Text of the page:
What a headline for this post, hey? Bear with me on this one…
A friend of mine of Facebook recently posted a series of very joy-filled messages to his friends, sharing his recent Chrismation into the ancient Holy Orthodox church. He is a very kind-hearted and bright person, and received dozens and dozens of posts from friends congratulating him, being supportive.
This morning, on Holy Saturday, he posted a negative complaint of utter frustration with his own family, who apparently do not understand his journey, and have not been very supportive.
This is so very typical. I know that after I was Chrismated in 1999, I had a similar experience. I had been “high” on my newfound faith, my new discovery of the power of prayer, in love with God and my new church family, when I started having a series of very dark and frightening dreams, almost to the point of nightmare. Also, I suddenly experienced a major break in a relationship with a very beloved in-law family member, which threw me into a state of deep anxiety, self-doubt, anger and depression.
For my friend, for this to happen to him, now, during Holy Week, particularly, is very common. Priests, monks and laypeople engaged in dedicated spiritual practice will confirm that negativity always arises much moreso during Holy Week than at any other time. Every year on Palm Sunday, Fr. Bill reminds us of this in his sermon and shares his strategy of how to be on guard for it. He simply refuses to argue, be critical, or pass any judgment about anyone or anything during Holy Week. Period. If something negative or disturbing comes up, he uses procrastination and puts off dealing with it until Bright Week, after Pascha. He says that invariably, whatever the issue was, it dissolves into nothing by the next week.
Finally, a good use for procrastination! Maybe it could be used all the time! Any time anyone says something negative or you are tempted to get angry or pass judgment or you’re having fears or negative thoughts — just procrastinate. Put off the judgment, the fear, the worry, the concern, to next week.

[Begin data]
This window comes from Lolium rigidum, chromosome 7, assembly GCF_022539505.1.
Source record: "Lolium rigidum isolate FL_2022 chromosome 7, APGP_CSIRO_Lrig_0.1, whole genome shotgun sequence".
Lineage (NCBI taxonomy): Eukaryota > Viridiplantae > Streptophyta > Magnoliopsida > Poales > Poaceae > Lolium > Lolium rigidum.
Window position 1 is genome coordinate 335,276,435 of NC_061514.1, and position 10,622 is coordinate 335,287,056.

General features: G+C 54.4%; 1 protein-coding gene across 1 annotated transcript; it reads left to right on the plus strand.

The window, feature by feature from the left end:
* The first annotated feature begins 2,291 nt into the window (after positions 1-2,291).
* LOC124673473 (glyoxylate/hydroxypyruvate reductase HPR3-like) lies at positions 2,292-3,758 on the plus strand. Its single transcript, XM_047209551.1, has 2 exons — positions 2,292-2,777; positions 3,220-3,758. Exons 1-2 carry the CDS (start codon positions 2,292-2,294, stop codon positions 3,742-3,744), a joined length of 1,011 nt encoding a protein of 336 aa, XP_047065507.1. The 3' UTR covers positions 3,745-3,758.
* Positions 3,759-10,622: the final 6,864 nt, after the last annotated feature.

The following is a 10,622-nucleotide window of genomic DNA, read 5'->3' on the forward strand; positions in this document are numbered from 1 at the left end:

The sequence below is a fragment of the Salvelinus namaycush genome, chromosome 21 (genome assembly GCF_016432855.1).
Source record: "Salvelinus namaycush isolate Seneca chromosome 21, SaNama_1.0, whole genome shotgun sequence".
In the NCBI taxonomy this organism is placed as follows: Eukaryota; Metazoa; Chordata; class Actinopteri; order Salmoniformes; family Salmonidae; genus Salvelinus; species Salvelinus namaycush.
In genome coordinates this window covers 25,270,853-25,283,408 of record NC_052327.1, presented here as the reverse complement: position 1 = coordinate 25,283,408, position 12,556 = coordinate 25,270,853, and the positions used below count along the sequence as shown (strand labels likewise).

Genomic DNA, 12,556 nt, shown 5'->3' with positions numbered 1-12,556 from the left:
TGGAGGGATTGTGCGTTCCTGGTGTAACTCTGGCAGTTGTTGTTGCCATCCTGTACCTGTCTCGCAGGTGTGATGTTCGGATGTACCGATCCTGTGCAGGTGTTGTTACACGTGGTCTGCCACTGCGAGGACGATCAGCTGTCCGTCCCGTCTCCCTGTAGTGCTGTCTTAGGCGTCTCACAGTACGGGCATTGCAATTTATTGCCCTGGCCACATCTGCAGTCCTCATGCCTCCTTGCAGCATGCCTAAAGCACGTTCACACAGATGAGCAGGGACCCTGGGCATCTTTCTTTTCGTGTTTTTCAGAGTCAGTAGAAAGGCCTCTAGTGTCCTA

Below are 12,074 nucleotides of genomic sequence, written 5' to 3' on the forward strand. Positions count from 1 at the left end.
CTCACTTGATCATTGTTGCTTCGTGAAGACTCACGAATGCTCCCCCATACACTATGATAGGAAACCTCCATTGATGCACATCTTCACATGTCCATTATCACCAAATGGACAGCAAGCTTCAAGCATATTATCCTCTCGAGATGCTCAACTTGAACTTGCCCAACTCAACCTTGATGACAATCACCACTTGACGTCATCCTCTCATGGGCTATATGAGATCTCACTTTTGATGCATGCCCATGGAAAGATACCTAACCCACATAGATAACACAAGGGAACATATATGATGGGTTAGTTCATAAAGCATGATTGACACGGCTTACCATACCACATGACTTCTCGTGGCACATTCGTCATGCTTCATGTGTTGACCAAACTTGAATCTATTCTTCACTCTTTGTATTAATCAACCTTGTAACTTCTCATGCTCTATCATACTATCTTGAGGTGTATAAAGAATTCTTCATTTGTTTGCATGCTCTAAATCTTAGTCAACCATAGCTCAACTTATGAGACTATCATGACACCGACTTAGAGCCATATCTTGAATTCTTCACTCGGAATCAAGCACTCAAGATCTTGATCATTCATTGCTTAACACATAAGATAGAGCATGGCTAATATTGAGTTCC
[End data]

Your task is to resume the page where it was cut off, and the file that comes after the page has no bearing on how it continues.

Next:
I’m going to try this!
The reason excess negativity arises during Holy Week, and after blessed events like a Chrismation when we’re most prayerful, filled with light and love and hope, is because the enemy is attracted to the light. Yes, folks, there is an an enemy. He’s been very crafty this past century, getting people to think he’s a myth. What a great strategy for an enemy, hey? The fact is, the enemy is real, he lives in the dark, he has since the very beginning, and he’s always wanting more company, down there in the dark. Maybe the darkness is like a vacuum. This world is in darkness, we were born into. We’ve been mucking around in it our whole lives. And when we finally step out, into the light, maybe we pull some of that darkness along with us. Or the hole we leave behind gets filled and explodes out after us. And it does seem to have a certain kind of magnetism, that wants to drag us back into the depths of anger, depression, anxiety, uncertainty, fear and other muck that is the darkness. That makes sense to me, as to how it works.
It is said in our faith that the Sacraments are the best way to cleanse us of these negative energies, and I have experienced that to be true.
I, too, have many dear friends and relatives who are hardcore atheists, or claim to be Christian but follow an avowed anti-Christian leader (Ayn Rand), or who are in the space in which I used to be. For decades I harbored grievances against organized religion for centuries of abuse and injustice to innocent men, women and children. I was particularly upset about the genocide of indigenous peoples–the wonton destruction of entire cultures which were peaceful and innocent. Today, a lot of people are very upset by the revelation of years of sexual abuse of children within the structure of one of the world’s major religions. It is completely understandable, and a good thing, to be outraged about that!
What I didn’t understand before I stepped out of the darkness and into the light is that God didn’t do these terrible things to man, through religion. Man did this to man. Religion is like anything – it can be wielded for good, or for evil. To condemn religion is like forbidding the use of cars because people die on the freeway in accidents. Or forbidding people from going swimming because some people drown. Or saying we should have no more corporations because some harm people. (I do draw the line on this analogy to guns. This does not apply because guns are designed for no other purpose than to kill or harm. If guns were built with auto-correction to NOT be lethal, but to only hit extremities, and with safeties that identified the trained user and would be disabled if say, a child picked it up–then I’d reconsider.)